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Police in Ogden, Utah and small cities around the US are using these technologies

One evening, I was accompanied by Heather West, a police officer who used to use gray photographs at the ticket booth, and Josh Terry, an investigator who spotted the thief with a Cowboys jacket, to unveil the city’s degrading drone park on the outskirts of town. To the west was the ruling; Terry followed the drone approach in the air and maintained a “real-world awareness” of the crew; another researcher looked at the iPad showing what the drone sees, as opposed to where it flies.

Of all the weapons on the ground right now, the drones can be very controlled, according to security regulations (but not confidential) and are monitored by the Federal Aviation Administration. In Ogden, a neighborhood close to the Air Force, the rules are in line with flight restrictions that affect many parts of the city. The police department has to find the remnants to remove its drones from the ground; It took two years to make the plan and to get the necessary permission to start building the aircraft.

Joshua Terry, a real-time mapmaker, and drone.


The police department purchased its drones with the idea of ​​controlling major public events or complex incidents such as prison incidents. But, as Dave Weloth recently said, “the more we use our drones, the more we get.” Meanwhile, Terry, a professional photographer, toured the city with photos taken on a recent drone trip, passing through cloud-shaped images, collected from drone images, with a map of Ogden.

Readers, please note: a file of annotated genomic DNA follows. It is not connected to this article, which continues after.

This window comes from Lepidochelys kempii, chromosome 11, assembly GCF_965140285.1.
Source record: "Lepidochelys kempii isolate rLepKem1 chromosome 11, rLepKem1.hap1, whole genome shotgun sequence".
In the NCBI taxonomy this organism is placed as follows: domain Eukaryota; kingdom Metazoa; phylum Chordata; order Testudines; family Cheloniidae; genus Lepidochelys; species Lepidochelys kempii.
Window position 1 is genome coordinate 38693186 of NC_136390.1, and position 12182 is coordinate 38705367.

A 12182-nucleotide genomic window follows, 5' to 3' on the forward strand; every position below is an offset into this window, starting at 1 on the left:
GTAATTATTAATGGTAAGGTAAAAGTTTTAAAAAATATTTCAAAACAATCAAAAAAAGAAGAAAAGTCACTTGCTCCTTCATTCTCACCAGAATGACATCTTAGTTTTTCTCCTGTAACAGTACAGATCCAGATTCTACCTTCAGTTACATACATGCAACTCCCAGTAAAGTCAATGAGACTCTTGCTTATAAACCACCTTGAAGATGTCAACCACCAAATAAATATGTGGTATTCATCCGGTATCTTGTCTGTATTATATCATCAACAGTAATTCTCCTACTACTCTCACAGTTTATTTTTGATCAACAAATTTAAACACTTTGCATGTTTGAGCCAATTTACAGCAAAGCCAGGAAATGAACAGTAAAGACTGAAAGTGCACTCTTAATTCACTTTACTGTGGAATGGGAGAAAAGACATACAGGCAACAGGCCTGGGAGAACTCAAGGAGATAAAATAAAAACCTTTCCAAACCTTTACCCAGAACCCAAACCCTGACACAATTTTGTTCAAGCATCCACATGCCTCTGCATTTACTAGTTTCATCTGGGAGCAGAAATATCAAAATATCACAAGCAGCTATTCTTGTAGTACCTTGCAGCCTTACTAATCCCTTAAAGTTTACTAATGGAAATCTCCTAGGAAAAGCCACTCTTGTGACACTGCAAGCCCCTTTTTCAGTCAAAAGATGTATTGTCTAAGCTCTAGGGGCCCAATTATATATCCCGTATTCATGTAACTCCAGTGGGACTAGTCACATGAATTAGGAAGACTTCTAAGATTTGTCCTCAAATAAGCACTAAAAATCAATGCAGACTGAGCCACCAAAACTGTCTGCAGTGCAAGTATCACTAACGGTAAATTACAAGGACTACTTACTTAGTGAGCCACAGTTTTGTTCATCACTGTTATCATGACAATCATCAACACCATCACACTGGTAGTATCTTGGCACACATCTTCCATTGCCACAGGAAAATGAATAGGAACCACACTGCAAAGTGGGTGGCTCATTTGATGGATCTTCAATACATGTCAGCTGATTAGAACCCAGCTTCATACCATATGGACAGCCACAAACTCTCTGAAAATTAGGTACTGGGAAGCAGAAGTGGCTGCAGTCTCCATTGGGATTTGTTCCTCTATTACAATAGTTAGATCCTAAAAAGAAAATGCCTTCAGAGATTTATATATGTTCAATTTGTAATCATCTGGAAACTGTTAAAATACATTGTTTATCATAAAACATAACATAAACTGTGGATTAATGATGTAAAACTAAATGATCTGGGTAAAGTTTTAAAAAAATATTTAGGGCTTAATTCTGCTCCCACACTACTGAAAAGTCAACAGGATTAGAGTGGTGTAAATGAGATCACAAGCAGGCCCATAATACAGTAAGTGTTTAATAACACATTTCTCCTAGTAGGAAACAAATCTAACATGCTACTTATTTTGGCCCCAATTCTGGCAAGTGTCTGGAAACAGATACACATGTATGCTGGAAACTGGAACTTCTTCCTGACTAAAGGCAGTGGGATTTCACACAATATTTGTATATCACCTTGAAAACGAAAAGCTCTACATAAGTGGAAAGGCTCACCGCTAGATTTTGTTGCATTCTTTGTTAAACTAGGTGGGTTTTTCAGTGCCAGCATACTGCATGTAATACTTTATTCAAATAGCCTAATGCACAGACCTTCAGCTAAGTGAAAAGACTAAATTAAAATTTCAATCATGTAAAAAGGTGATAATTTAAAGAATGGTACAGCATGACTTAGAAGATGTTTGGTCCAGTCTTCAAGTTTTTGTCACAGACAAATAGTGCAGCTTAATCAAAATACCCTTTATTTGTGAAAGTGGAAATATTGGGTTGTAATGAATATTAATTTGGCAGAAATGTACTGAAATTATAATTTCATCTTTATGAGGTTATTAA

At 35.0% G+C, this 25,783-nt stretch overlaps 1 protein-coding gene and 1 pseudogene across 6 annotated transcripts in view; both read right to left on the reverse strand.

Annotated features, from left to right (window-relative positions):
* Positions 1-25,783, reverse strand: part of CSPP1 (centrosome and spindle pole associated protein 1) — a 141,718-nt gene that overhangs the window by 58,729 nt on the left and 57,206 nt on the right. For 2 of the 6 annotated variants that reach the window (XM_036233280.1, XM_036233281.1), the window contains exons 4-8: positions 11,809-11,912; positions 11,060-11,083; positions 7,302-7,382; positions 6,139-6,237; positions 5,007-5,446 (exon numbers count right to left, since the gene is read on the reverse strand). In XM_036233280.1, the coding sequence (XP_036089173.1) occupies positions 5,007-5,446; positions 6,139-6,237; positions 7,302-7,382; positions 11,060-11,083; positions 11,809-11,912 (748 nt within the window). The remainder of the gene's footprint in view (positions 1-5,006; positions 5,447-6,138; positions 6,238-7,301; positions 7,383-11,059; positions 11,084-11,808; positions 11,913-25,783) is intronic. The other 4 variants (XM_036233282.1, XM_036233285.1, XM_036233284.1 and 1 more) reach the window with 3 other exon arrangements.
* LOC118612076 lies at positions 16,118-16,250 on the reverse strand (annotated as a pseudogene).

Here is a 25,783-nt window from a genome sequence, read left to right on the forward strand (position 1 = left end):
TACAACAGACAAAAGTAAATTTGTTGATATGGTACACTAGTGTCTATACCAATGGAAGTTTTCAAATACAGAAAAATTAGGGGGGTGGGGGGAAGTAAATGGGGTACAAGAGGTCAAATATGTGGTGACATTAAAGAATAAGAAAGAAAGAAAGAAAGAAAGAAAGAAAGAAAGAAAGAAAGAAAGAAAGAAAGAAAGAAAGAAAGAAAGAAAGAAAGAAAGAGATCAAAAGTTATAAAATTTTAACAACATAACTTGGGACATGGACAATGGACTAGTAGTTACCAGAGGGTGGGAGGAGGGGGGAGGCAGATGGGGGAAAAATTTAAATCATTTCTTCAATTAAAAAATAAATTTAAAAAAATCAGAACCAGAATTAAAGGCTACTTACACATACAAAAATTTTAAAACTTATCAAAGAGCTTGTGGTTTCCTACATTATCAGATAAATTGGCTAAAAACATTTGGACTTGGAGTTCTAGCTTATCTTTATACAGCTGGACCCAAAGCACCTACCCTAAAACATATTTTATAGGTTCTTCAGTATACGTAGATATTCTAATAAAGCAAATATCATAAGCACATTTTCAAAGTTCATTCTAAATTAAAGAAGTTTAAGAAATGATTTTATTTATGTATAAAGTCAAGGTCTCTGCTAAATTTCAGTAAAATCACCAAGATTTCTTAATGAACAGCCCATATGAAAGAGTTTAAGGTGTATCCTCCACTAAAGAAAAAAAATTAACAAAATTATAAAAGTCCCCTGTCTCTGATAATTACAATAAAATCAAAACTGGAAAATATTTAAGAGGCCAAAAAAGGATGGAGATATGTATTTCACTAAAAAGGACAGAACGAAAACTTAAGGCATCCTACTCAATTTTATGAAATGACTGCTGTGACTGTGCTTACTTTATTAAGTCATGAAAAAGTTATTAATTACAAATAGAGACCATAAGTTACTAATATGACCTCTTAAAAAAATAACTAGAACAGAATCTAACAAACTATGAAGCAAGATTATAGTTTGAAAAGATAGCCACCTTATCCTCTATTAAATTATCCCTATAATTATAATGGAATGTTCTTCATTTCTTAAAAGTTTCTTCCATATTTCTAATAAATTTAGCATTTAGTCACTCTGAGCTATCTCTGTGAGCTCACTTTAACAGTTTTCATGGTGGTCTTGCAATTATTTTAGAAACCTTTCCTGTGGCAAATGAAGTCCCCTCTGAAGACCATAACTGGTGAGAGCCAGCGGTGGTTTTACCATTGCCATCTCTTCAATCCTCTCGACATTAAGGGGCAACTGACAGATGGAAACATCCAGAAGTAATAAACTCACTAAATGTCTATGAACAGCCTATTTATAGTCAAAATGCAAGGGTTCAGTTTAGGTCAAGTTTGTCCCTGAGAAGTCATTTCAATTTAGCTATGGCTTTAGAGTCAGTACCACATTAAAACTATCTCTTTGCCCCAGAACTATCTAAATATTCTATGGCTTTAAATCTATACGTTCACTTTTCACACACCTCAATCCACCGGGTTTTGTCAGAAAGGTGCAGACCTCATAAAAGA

At the top of 21st Street and Washington, he looked at the area that had been damaged by a motorcycle that lit a red light. A blood-soaked veil covered the driver’s body, his legs resting on the porch, surrounded by fire truck rings. A few minutes later, the drone cameras were looking at the scene and creating a 3D-accurate color up to a centimeter, instead of the hassle of landscaping and ground-based cameras that sometimes leave large intersections closed for several hours in a dangerous collision.

No one seemed to think so much that quietly, homeless people were frequently seen by the drone program of the police department.

When the area was hit by a a mighty windstorm last September, Terry fired a drone on large wooden stones and a brush collected by the city. When County officials saw the potential volumetric assessment – 12,938 cubic feet – of which could be offered as part of a petition to the Federal Emergency Management Agency, they asked the police department to do the same in two neighboring towns. Ogden drones have also been used to identify hot spots after a wildfire, find missing people, and fly “shoot” a SWAT team.

The flight was routine. As I entered the parking lot, two officers from the Ogden police force watched as West drove the barracks to the solid Gambel oak tree and then climbed to the top of a three-cornered mountain hill several hundred yards away. Although he had never met people on a drone sweeping across the area, garbage and factories were rare. As soon as the RTCC mentions the location of each camp, the area supervisors go to their feet for a closer look. “We get a lot of positive feedback from runners, travelers,” one police officer explained. After a recent trip to the camp near the pool on 21st Street, she and the social workers who accompanied her found the home of the two people she met there. In removing the camps, the police also try to “connect [people] and the services they need, “said Weloth. The department recently hired a full-time homeless shelter to help.

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